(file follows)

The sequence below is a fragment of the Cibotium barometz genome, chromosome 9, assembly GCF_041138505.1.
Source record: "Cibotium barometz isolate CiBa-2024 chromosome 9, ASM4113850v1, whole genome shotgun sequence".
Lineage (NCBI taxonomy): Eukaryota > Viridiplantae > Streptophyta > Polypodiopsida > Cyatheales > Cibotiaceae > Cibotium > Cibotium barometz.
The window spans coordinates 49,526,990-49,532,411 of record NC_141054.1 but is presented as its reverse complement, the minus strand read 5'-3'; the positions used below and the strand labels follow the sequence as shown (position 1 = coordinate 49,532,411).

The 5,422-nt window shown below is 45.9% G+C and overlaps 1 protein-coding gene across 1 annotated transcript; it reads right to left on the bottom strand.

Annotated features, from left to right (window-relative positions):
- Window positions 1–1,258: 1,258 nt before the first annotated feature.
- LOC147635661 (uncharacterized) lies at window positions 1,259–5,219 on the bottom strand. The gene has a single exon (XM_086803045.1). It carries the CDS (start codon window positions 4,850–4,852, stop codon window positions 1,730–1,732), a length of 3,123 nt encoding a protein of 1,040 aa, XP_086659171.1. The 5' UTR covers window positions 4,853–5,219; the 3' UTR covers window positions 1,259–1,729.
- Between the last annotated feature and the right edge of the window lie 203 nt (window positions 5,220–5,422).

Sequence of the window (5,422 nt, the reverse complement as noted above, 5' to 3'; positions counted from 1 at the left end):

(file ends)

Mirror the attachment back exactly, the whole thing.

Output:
The sequence below is a fragment of the Cibotium barometz genome, chromosome 9, assembly GCF_041138505.1.
Source record: "Cibotium barometz isolate CiBa-2024 chromosome 9, ASM4113850v1, whole genome shotgun sequence".
Lineage (NCBI taxonomy): Eukaryota > Viridiplantae > Streptophyta > Polypodiopsida > Cyatheales > Cibotiaceae > Cibotium > Cibotium barometz.
The window spans coordinates 49,526,990-49,532,411 of record NC_141054.1 but is presented as its reverse complement, the minus strand read 5'-3'; the positions used below and the strand labels follow the sequence as shown (position 1 = coordinate 49,532,411).

The 5,422-nt window shown below is 45.9% G+C and overlaps 1 protein-coding gene across 1 annotated transcript; it reads right to left on the bottom strand.

Annotated features, from left to right (window-relative positions):
- Window positions 1–1,258: 1,258 nt before the first annotated feature.
- LOC147635661 (uncharacterized) lies at window positions 1,259–5,219 on the bottom strand. The gene has a single exon (XM_086803045.1). It carries the CDS (start codon window positions 4,850–4,852, stop codon window positions 1,730–1,732), a length of 3,123 nt encoding a protein of 1,040 aa, XP_086659171.1. The 5' UTR covers window positions 4,853–5,219; the 3' UTR covers window positions 1,259–1,729.
- Between the last annotated feature and the right edge of the window lie 203 nt (window positions 5,220–5,422).

Sequence of the window (5,422 nt, the reverse complement as noted above, 5' to 3'; positions counted from 1 at the left end):